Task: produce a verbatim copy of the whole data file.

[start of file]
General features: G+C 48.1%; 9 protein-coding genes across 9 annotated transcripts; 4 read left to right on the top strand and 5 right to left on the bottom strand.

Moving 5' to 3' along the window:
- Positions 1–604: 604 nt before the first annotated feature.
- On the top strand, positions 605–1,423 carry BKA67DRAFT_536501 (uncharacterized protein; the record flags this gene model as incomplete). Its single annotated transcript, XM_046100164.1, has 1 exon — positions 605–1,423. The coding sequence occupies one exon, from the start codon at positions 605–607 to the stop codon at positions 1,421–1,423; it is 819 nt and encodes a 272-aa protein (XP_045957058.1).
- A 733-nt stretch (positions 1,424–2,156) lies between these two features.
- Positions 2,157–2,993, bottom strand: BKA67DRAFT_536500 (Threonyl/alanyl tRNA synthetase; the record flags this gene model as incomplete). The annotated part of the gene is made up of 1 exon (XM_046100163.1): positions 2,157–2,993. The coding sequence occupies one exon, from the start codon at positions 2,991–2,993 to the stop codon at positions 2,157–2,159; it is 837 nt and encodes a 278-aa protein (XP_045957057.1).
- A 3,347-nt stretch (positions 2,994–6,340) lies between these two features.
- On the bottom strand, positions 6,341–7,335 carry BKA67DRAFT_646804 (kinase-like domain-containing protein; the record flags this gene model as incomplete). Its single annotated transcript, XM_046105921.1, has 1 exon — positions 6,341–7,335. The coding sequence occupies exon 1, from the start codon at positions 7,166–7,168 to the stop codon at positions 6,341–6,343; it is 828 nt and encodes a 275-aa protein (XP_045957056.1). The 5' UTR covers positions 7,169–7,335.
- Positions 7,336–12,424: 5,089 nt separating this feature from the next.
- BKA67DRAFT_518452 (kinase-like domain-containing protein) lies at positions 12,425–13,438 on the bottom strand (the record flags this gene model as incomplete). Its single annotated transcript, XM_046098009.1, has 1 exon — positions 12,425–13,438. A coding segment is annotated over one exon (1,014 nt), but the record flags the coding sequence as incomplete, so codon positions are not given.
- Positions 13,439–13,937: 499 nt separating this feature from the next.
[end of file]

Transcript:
General features: G+C 48.1%; 9 protein-coding genes across 9 annotated transcripts; 4 read left to right on the top strand and 5 right to left on the bottom strand.

Moving 5' to 3' along the window:
- Positions 1–604: 604 nt before the first annotated feature.
- On the top strand, positions 605–1,423 carry BKA67DRAFT_536501 (uncharacterized protein; the record flags this gene model as incomplete). Its single annotated transcript, XM_046100164.1, has 1 exon — positions 605–1,423. The coding sequence occupies one exon, from the start codon at positions 605–607 to the stop codon at positions 1,421–1,423; it is 819 nt and encodes a 272-aa protein (XP_045957058.1).
- A 733-nt stretch (positions 1,424–2,156) lies between these two features.
- Positions 2,157–2,993, bottom strand: BKA67DRAFT_536500 (Threonyl/alanyl tRNA synthetase; the record flags this gene model as incomplete). The annotated part of the gene is made up of 1 exon (XM_046100163.1): positions 2,157–2,993. The coding sequence occupies one exon, from the start codon at positions 2,991–2,993 to the stop codon at positions 2,157–2,159; it is 837 nt and encodes a 278-aa protein (XP_045957057.1).
- A 3,347-nt stretch (positions 2,994–6,340) lies between these two features.
- On the bottom strand, positions 6,341–7,335 carry BKA67DRAFT_646804 (kinase-like domain-containing protein; the record flags this gene model as incomplete). Its single annotated transcript, XM_046105921.1, has 1 exon — positions 6,341–7,335. The coding sequence occupies exon 1, from the start codon at positions 7,166–7,168 to the stop codon at positions 6,341–6,343; it is 828 nt and encodes a 275-aa protein (XP_045957056.1). The 5' UTR covers positions 7,169–7,335.
- Positions 7,336–12,424: 5,089 nt separating this feature from the next.
- BKA67DRAFT_518452 (kinase-like domain-containing protein) lies at positions 12,425–13,438 on the bottom strand (the record flags this gene model as incomplete). Its single annotated transcript, XM_046098009.1, has 1 exon — positions 12,425–13,438. A coding segment is annotated over one exon (1,014 nt), but the record flags the coding sequence as incomplete, so codon positions are not given.
- Positions 13,439–13,937: 499 nt separating this feature from the next.